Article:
4. Develop measures.
Without a boss, you have to monitor your own performance. Objective, measurable performance indicators help prevent us from getting delusional about how good or bad we think we’re doing.

5. Develop an informal “Advisory Board”.
Identify a small group of stakeholders that can give you hard, honest feedback, will listen to your ideas, and offer great advice.

6. Cultivate strong relationships with your peers and other key stakeholders.
In the absence of direct supervision, peers can offer the support you need to get things done, collaborate on problems and opportunities, and offer encouragement. The strength of your peer relationships is also a strong indicator of your leadership potential; in the absence of direct observation, your manager will heavily weigh the observations of your peers and others.

7. Make sure there are “check and balances” in place.
When it comes to signing contracts, spending money, selecting vendors, hiring decisions, and anything where you could be exposed to allegations of favoritism, always review these decisions with someone else – even if you’re not required to. In the absence of a “the buck stops here” manager, you need to find someone else to play that role. It could be a hard-nosed peer, the CFO, HR, the company attorney, whatever – someone who’s willing to call you out if needed.

8. Keep your boss informed.
Your boss may not require or want regular meetings or updates – but do ‘em anyways. If you can’t get the regular meetings, then at least provide regular updates on key decisions, achievements, metrics, and a head’s up on any problems that might end up finding their way to your manager’s desk.

9. Stick to a schedule.
Disciplined time management is essential when you’re not punching the clock and no one’s watching. You values should be your guide here.

10. Celebrate your achievements.
Give yourself a pat on the back now and then. Brag to your spouse or friends. Keeping yourself motivated though positive recognition is just as important as kicking yourself in the rear when things go bad. Go ahead, take a bow.

How about you – anything to add?

Thursday, April 12, 2012

How Leaders Can Build a Change-Friendly Culture

Guest post by Lisa Jackson and Gerry Schmidt:

It is not the strongest of the species that survives, nor the most intelligent. It is the one that is the most adaptable to change.
 – Charles Darwin

Organizations today are caught in a leadership perfect storm. The forces of internet transparency, rapid technology and young generations demanding empowerment are challenging organizations of all sizes across every industry to sail differently. Yes change is a constant … but it has bigger waves and smaller waves. Currently, we are about 25 years into a 50-year cycle of massive transformation. At the end of this cycle, every part of our society will be unrecognizable. *History tells us this is the 8th mass transformational era since the dawn of writing. This particular stage is unprecedented in its global scale and speed. No industry or economic power is immune.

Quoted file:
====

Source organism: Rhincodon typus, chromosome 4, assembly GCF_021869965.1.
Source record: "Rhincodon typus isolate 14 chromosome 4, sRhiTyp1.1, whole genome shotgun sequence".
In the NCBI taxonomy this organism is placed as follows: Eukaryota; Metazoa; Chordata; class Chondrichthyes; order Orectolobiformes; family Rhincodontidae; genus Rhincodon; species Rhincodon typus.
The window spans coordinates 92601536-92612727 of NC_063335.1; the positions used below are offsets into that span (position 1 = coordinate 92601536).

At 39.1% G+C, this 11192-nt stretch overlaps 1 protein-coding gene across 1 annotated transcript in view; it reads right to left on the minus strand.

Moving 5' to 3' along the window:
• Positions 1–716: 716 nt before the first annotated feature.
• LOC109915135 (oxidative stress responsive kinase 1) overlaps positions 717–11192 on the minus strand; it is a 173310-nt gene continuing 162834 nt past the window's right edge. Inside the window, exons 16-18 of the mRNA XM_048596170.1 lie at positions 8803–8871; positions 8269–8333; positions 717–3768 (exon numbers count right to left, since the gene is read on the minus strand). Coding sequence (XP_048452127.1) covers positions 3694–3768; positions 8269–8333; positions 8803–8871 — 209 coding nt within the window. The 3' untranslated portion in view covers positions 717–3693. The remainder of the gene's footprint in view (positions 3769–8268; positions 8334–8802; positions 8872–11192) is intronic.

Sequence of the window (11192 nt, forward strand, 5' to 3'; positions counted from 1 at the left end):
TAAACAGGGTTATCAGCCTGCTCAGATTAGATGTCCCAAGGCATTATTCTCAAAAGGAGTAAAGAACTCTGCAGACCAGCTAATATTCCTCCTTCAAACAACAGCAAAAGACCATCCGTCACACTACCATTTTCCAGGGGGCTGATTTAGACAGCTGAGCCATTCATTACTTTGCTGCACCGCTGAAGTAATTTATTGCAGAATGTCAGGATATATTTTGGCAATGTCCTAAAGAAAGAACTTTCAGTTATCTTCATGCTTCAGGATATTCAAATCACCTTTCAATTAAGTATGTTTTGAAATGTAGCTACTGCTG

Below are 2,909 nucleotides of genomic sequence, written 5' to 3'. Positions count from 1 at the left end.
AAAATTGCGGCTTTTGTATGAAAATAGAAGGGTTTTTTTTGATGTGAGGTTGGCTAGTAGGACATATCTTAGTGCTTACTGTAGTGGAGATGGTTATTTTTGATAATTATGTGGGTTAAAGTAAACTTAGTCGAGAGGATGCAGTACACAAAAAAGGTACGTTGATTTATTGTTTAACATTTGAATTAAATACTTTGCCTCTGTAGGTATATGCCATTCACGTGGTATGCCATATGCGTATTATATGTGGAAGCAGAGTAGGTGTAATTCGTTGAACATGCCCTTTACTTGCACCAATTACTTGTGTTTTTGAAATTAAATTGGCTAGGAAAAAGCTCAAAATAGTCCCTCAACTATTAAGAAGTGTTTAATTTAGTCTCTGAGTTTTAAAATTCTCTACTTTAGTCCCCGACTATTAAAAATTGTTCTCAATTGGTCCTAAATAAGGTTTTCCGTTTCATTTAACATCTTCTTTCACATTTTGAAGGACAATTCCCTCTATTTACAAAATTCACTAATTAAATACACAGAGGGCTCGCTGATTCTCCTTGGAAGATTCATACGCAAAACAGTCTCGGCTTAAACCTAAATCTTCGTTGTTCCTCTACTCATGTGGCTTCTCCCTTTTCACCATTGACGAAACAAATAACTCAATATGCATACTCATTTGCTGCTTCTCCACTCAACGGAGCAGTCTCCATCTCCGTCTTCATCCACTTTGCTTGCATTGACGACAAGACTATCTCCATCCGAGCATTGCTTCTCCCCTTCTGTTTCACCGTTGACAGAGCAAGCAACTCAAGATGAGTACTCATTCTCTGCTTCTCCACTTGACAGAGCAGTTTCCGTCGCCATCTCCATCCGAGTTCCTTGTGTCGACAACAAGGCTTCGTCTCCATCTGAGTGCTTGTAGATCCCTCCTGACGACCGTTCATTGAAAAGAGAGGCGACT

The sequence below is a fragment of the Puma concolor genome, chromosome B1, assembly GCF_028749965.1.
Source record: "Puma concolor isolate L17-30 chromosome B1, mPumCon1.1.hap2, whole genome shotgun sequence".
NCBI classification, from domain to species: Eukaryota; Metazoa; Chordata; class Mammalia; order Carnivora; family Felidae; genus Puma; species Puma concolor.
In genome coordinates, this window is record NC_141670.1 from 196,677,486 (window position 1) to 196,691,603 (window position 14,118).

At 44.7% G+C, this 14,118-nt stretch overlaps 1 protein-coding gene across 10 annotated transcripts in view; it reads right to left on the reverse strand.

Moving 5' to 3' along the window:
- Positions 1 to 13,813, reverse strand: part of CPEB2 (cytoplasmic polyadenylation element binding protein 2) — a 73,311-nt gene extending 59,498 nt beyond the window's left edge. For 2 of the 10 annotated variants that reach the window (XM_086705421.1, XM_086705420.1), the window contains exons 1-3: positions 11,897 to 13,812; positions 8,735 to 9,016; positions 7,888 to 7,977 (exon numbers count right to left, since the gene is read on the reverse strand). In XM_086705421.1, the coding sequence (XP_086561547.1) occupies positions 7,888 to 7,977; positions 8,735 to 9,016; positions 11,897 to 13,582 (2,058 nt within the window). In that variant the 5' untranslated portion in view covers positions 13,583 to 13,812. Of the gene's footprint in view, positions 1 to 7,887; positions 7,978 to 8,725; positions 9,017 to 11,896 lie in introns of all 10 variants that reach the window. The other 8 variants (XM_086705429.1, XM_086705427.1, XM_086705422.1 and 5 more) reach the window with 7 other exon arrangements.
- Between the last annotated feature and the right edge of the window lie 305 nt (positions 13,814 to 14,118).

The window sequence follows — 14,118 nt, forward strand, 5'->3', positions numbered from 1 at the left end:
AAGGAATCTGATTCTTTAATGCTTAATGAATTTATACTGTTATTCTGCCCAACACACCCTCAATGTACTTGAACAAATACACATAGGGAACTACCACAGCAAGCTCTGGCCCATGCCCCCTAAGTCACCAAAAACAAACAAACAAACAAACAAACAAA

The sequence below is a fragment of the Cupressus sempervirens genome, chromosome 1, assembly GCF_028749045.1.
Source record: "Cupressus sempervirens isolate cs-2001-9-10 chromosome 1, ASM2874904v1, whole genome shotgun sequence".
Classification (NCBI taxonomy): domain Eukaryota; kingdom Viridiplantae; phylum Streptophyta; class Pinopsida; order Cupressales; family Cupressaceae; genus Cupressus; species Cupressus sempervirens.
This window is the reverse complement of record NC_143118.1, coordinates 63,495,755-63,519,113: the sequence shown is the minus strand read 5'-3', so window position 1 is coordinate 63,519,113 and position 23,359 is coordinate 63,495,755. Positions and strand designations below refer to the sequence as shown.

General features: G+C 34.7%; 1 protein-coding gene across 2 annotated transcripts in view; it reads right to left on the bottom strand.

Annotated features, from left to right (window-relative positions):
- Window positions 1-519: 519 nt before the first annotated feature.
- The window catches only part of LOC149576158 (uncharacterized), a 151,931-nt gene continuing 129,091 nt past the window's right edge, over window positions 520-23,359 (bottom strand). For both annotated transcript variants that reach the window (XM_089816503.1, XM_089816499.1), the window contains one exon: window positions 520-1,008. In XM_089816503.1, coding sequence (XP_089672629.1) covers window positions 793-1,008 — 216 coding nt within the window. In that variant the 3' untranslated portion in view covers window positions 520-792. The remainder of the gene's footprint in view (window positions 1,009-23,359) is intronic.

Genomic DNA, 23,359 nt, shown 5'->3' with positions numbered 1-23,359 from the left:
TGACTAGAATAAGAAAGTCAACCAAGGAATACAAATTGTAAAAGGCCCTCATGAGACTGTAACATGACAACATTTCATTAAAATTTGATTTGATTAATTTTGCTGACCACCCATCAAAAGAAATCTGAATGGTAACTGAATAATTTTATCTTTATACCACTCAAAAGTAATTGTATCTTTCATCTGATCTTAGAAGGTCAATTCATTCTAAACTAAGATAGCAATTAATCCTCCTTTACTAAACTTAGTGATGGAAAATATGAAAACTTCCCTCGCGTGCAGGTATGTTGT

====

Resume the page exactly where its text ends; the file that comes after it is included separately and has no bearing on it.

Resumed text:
In such an era, existing power structures crumble like the levees in New Orleans. What flows forth are new, transparent, and ways of thinking and leading in a global society. Leaders who can harness people together in shared power, collaboration, and transparency will help their organizations avoid extinction.

What is required of leaders to make this transition?

Think Sherpa. Leaders today need to focus less on traditional methods of strategy and more on preparing people for a very different kind of technical climb: Achieving and sustaining competitive advantage amidst short life cycles. The climb requires more than good equipment. It’s mental as much as physical. A storm or unpredictable conditions can strike at any moment. Leaders must exhibit fearlessness to show people how to expect, notice and respond to anything.

There are 5 characteristics leaders must strengthen to build a culture that embraces change:

1) Clarity. Climbing Mount Kilimanjaro is a clear, visible goal. Such clarity is typically absent for people, and yet is the single most important criteria for building a change-friendly culture. When every person in the company can recite “What is our goal?” (an inspiring version of “How we define success”) it creates unity and alignment. Defining success in financial terms doesn’t inspire anyone beyond the top few people in the company. Use language like “Be the best _______________.” Clarity stops the feeding frenzy on change programs. It provides clear guidance to start saying “no” to most initiatives and “Yes” to what will create competitive advantage and move you towards the vision.

[Our success] comes from saying no to 1,000 things to make sure we don't get on the wrong track or try to do too much – Steve Jobs

2) Role Models. “Be the change you want to see.” Nelson Mandela’s wisdom is essential in a change-friendly culture. There’s no substitute for being a role model for what you are asking people to do, because people believe what you do more than what you say. Leaders who tout values of “empowerment” or “collaboration” and default to barking orders in high-stress situations undermine people’s desire to change. People don’t resist change - they resist being changed. In a change-friendly culture, leaders demonstrate how programs and initiatives are part of the same path to the vision. As well, they initiate “inviting conversations” about change versus a feeling of “mandatory draft.” Asking good questions and providing outlets to discuss change are important tools in this era of leadership.